Q: Is there a risk that Mohamed Omar will aggravate Islamophobia in Sweden?

A: Yes, certainly.  He has positioned himself as a spokesperson for Muslims in Sweden, which he's not of course. Many Muslims responded and think that Omar is completely dumb.

Palestinian groups in Sweden and the International solidarity movement rejected Omar's and Wilhelmsson's demonstration.  "Antisemitism has no place in the Palestinian movement," wrote ISM Stockholm on their site.

Source: Arbetaren (Swedish)


A former moderate Muslim spokesperson who last year came out as an Islamic radical wants to start a political party uniting all of Sweden's ant-Zionists.

According to Mohamed Omar, a 34-year-old author and commentator born in Uppsala in eastern Sweden, he is prepared to welcome all political stripes into his new party – from the radical left and Islamic extremists to neo-Nazis and right-wing extremists – as long as they subscribe to the party's core principles.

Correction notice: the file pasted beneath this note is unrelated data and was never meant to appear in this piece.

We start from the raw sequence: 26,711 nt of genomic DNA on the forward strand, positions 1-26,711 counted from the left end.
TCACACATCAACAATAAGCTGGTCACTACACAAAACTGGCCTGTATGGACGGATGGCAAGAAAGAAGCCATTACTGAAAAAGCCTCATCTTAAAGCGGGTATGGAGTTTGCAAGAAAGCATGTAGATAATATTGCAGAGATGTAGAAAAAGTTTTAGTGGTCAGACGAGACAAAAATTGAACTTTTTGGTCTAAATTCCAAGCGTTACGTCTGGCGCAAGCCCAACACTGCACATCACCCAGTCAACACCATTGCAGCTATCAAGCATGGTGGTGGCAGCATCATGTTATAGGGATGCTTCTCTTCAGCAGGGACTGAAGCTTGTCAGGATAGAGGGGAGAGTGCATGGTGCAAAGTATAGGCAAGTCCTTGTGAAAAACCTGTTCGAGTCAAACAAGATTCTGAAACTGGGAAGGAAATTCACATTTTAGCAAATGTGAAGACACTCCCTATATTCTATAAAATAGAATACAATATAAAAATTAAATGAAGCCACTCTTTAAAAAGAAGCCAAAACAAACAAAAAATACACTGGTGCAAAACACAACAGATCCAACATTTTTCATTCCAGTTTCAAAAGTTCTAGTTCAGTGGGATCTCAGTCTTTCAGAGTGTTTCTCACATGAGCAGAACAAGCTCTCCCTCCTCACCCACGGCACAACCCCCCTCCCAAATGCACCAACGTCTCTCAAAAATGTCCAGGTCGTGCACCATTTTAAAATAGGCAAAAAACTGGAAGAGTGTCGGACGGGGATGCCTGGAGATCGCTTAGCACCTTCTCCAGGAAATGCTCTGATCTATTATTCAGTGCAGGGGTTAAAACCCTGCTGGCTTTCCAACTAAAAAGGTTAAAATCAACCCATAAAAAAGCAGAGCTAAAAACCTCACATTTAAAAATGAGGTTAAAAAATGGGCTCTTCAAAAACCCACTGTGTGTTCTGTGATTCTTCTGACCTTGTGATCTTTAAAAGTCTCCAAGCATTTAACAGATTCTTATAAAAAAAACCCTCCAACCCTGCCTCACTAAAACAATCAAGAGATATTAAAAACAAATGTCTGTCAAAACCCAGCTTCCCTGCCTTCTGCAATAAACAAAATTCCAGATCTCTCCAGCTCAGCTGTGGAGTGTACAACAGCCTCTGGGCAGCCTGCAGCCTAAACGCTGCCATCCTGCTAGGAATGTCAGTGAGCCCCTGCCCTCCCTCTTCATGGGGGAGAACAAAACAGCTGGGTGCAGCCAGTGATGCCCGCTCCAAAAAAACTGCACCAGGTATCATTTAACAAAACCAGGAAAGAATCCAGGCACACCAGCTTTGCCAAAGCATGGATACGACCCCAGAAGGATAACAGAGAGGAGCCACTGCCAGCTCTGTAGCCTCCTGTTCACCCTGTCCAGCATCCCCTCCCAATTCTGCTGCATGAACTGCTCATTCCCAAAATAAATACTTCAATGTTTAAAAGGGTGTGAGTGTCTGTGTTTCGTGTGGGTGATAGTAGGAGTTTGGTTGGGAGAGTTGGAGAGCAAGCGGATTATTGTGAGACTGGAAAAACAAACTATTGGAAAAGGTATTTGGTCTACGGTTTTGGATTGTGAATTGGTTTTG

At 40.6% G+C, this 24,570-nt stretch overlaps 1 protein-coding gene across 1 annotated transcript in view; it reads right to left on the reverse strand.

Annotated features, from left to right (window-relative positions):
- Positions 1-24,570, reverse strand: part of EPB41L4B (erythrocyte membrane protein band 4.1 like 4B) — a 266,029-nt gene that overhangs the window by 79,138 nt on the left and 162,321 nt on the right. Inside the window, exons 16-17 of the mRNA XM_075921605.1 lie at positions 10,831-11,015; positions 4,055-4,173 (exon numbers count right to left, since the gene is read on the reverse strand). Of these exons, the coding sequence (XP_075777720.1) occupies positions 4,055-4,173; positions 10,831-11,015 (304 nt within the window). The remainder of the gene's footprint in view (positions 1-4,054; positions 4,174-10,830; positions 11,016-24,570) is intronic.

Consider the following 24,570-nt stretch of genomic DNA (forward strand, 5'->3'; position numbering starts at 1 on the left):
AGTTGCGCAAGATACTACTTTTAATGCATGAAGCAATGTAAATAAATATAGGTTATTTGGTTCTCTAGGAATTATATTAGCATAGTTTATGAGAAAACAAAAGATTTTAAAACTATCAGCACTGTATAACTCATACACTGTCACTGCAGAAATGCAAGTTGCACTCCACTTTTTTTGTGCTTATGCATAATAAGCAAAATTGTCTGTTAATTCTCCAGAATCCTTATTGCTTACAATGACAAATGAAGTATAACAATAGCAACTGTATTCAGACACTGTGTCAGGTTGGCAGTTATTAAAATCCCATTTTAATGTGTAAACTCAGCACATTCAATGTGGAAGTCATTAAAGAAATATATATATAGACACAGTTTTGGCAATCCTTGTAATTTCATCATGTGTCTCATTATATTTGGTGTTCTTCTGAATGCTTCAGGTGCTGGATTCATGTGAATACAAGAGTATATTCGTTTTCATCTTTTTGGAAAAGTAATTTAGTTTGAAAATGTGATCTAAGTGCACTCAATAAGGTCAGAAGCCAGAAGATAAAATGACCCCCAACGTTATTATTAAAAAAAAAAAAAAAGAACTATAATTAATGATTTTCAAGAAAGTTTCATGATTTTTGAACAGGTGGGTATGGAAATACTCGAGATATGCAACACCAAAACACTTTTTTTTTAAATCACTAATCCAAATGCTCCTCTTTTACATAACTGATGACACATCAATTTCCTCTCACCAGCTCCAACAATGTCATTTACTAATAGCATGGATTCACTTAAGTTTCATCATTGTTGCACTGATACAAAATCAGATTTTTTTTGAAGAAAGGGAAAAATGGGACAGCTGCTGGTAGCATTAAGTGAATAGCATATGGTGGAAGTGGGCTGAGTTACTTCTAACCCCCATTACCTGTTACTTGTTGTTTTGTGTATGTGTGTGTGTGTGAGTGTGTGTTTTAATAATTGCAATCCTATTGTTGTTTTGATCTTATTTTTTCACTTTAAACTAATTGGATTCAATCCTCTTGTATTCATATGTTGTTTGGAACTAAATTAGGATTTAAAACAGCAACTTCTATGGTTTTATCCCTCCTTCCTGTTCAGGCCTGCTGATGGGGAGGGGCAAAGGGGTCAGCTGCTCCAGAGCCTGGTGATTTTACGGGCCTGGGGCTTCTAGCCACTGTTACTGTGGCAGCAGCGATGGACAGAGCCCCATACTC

"Everyone is welcome as a part of our slogan, but no one is going to be able to push us in a certain direction. We're not going to focus on Islamic questions, but only on anti-Zionism in order to reach out to as many as possible," Omar told the Sveriges Radio (SR) documentary programme Kaliber.

Omar's website features interviews with known Holocaust deniers and others who hold anti-Semitic views.

The Omar of today is a far cry from the measured and moderate man who once edited one of Sweden's most respected Muslim publications, Minaret magazine and condemned protests by Muslims angered by the 2007 decision of Swedish newspaper Nerikes Allehanda to publish a drawing by artist Lars Vilks depicting the head of Muslim prophet Muhammad on a dog's body.

"I think the demonstration is counterproductive and will only serve to reinforce any prejudices people have about Muslims," Omar told The Local in August 2007.

"Nerikes Allehanda published the picture to illustrate a story. It's irrational to regard their decision to publish as being offensive to Muslims."

According to Omar, Israeli incursions into the Gaza strip in the second half of 2008 played a key role in his radicalization.